A little bit hazy outside of Washington, DC, but manageable. My old eclipse glasses didn't work (too dark), but the ones they were giving out at the University of Maryland did. I also got to look through four different telescopes and to view the moment of third contact on a monitor hooked to a fifth telescope.

Andromeda321
2004-Jun-08, 04:13 PM
Hereabouts in PA I was a lazy bum and only got up at 630 knowing the sun wouldn't clear the hills until then anyway. I used a pair of binoculars to project the image onto a white piece of paper- something I hadn't done in a long while but worked very well (must be all that practice from shining light into people's eyes with my wristwatch!). It was really a nice little dot to observe and there wasn't a cloud in the sky. I also snapped a few pictures with my picturephone on a whim, I need to get them onto the computer to see if anything actually shows.
The one interesting thing was how while I was crouching in the dewy front yard I was observed by many a person from our street going to work. None of them were quite brave enough to ask just what the heck I was doing, I daresay they're used to me by now, and a teenage girl looked like she was half-expecting me to change into mutant form (nope, sorry, that only happens at night!). I was considering waking up my family but something told me they would not be very appreciative of being woken up that early.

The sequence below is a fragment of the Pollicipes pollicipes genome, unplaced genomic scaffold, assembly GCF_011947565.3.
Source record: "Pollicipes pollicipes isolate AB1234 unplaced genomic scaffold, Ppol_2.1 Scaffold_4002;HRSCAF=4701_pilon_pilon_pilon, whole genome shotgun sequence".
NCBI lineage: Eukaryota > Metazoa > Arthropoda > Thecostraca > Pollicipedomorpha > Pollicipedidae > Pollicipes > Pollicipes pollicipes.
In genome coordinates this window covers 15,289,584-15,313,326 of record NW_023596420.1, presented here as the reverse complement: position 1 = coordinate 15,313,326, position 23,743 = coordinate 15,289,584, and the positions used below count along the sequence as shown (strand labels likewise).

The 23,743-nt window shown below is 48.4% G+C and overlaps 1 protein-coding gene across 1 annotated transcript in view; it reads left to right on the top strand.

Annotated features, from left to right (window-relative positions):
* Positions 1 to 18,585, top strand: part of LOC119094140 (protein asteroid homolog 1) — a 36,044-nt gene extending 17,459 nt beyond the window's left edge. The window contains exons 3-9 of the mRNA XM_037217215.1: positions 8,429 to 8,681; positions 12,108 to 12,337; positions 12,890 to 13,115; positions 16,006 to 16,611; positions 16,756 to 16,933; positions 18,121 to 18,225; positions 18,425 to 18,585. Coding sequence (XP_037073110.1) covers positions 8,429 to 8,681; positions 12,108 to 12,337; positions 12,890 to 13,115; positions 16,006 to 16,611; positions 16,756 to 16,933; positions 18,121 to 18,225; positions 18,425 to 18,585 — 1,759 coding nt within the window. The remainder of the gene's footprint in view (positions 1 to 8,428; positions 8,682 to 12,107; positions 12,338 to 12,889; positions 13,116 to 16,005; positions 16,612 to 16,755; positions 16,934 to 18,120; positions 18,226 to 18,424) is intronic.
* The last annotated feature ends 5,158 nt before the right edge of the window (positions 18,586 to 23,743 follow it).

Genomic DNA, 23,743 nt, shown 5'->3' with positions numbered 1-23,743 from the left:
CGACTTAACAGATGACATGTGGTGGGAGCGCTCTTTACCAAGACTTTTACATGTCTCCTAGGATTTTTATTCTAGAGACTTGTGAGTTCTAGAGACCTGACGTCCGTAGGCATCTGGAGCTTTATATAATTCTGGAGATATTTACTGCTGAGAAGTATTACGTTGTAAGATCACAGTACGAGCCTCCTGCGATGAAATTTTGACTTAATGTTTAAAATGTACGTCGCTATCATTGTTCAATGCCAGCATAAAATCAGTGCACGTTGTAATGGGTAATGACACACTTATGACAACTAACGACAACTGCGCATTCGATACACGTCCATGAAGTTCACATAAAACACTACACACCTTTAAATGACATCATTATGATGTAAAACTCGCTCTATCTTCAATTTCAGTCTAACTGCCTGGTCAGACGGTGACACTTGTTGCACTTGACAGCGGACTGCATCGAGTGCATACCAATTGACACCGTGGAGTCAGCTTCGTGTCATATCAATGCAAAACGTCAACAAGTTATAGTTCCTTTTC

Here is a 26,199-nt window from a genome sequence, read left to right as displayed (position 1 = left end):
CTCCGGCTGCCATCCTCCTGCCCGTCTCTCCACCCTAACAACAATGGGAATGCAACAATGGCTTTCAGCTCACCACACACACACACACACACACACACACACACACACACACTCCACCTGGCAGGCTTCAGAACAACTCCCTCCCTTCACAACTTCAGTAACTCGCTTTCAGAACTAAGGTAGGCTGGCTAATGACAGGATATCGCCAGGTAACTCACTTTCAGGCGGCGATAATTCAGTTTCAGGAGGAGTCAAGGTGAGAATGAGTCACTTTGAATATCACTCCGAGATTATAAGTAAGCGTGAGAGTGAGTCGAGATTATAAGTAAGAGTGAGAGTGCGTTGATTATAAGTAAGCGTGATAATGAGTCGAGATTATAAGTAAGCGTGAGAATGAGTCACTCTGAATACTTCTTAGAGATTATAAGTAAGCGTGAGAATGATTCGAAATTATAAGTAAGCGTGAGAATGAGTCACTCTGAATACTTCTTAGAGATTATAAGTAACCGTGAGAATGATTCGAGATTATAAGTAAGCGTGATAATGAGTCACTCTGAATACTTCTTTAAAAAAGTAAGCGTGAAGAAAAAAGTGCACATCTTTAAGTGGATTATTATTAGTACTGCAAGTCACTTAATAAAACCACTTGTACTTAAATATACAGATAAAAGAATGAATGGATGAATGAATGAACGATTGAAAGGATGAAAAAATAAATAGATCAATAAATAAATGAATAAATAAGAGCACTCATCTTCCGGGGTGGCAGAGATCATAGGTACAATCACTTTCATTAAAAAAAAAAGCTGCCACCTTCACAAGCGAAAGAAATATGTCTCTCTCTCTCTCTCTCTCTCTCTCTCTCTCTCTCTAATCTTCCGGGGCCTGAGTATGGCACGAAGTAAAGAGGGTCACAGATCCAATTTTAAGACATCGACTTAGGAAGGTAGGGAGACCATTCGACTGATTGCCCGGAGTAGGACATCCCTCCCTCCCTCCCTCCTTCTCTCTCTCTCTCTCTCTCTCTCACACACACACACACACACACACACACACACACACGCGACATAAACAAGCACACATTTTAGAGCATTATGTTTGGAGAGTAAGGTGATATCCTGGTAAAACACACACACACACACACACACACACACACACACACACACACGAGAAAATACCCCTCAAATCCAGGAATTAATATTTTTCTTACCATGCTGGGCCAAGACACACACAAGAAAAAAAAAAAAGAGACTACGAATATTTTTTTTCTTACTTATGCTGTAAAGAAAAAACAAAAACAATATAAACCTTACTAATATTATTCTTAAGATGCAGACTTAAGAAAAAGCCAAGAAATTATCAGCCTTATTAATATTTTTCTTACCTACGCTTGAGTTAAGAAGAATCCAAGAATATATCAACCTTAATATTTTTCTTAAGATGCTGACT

Once that was done I went back to bed and, in true teenage style, crashed for about three or four hours. It's completely cloudy now actually but it wasn't cloudy when I needed it to not be so I won't complain too much.
My final conclusion for my little story: people who sleep in rarely witness history! 8)

tlbs101
2004-Jun-08, 04:32 PM
At least all of you are in a place on the Earth that has A VIEW of the transit! I am here in the Western US, where the sun set last night without a "spot" and rose this morning without a "spot". :( :( :(

Russ
2004-Jun-08, 04:36 PM
Excepting for a cloud bank on the eastern horrizon at sunrise, we had severe clear here. I'm just south of Charlie in Dayton so had his same good luck sky wise.

I participted in a transit party at the Voice Of America park. We had about 17 astronomers, fielding about 30 scopes & binoculars and about 100 spectators.

Hey folks!! We've seen one of the rarest shows on Earth!! \:D/ :lol: 8)

I have photos. I'll post any gudun's.

SiriMurthy
2004-Jun-08, 04:59 PM
Partly cloudy in Lenexa and couldn't make out the transit very clearly. We were on the very edge of the transit process anyway and hence was hard to make out through the patches of clouds.

I didn't use my scope of binocs as I don't have solar filter. However, I used x-ray film to get a glimpse of the transit and like I said, couldn't see very clearly.

Had to settle back to viewing the transit on the Internet.

Darn, didn't think about the NASA TV. I missed a chance to see our BA. #-o ](*,)